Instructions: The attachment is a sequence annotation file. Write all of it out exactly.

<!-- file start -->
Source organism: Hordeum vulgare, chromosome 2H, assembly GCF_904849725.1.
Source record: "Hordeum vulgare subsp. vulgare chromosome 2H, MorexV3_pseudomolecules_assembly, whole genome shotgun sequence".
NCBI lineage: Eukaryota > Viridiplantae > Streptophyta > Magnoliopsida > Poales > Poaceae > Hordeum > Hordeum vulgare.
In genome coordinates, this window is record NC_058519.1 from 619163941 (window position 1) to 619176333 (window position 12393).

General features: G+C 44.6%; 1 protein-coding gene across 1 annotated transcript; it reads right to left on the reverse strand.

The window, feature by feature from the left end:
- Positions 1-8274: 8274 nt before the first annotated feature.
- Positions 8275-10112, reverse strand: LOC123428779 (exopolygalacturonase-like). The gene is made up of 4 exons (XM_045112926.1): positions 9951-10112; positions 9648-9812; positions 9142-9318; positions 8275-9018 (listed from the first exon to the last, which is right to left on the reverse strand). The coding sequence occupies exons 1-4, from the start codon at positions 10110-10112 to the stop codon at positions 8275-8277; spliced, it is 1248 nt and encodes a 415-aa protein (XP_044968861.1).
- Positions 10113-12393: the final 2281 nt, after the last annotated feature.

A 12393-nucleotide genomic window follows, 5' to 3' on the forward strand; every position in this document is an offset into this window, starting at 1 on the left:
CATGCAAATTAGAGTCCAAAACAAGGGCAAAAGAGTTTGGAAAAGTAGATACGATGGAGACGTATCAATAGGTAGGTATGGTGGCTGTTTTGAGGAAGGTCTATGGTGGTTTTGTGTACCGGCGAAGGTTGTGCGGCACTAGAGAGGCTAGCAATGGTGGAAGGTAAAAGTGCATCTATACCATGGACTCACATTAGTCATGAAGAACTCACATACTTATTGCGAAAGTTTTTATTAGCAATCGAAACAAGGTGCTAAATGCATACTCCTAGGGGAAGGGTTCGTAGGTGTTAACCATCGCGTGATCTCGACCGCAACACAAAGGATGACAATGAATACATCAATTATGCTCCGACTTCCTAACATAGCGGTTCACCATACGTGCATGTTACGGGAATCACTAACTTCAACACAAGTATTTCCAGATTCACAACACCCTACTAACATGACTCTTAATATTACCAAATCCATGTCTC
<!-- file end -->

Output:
Source organism: Hordeum vulgare, chromosome 2H, assembly GCF_904849725.1.
Source record: "Hordeum vulgare subsp. vulgare chromosome 2H, MorexV3_pseudomolecules_assembly, whole genome shotgun sequence".
NCBI lineage: Eukaryota > Viridiplantae > Streptophyta > Magnoliopsida > Poales > Poaceae > Hordeum > Hordeum vulgare.
In genome coordinates, this window is record NC_058519.1 from 619163941 (window position 1) to 619176333 (window position 12393).

General features: G+C 44.6%; 1 protein-coding gene across 1 annotated transcript; it reads right to left on the reverse strand.

The window, feature by feature from the left end:
- Positions 1-8274: 8274 nt before the first annotated feature.
- Positions 8275-10112, reverse strand: LOC123428779 (exopolygalacturonase-like). The gene is made up of 4 exons (XM_045112926.1): positions 9951-10112; positions 9648-9812; positions 9142-9318; positions 8275-9018 (listed from the first exon to the last, which is right to left on the reverse strand). The coding sequence occupies exons 1-4, from the start codon at positions 10110-10112 to the stop codon at positions 8275-8277; spliced, it is 1248 nt and encodes a 415-aa protein (XP_044968861.1).
- Positions 10113-12393: the final 2281 nt, after the last annotated feature.

A 12393-nucleotide genomic window follows, 5' to 3' on the forward strand; every position in this document is an offset into this window, starting at 1 on the left:
CATGCAAATTAGAGTCCAAAACAAGGGCAAAAGAGTTTGGAAAAGTAGATACGATGGAGACGTATCAATAGGTAGGTATGGTGGCTGTTTTGAGGAAGGTCTATGGTGGTTTTGTGTACCGGCGAAGGTTGTGCGGCACTAGAGAGGCTAGCAATGGTGGAAGGTAAAAGTGCATCTATACCATGGACTCACATTAGTCATGAAGAACTCACATACTTATTGCGAAAGTTTTTATTAGCAATCGAAACAAGGTGCTAAATGCATACTCCTAGGGGAAGGGTTCGTAGGTGTTAACCATCGCGTGATCTCGACCGCAACACAAAGGATGACAATGAATACATCAATTATGCTCCGACTTCCTAACATAGCGGTTCACCATACGTGCATGTTACGGGAATCACTAACTTCAACACAAGTATTTCCAGATTCACAACACCCTACTAACATGACTCTTAATATTACCAAATCCATGTCTC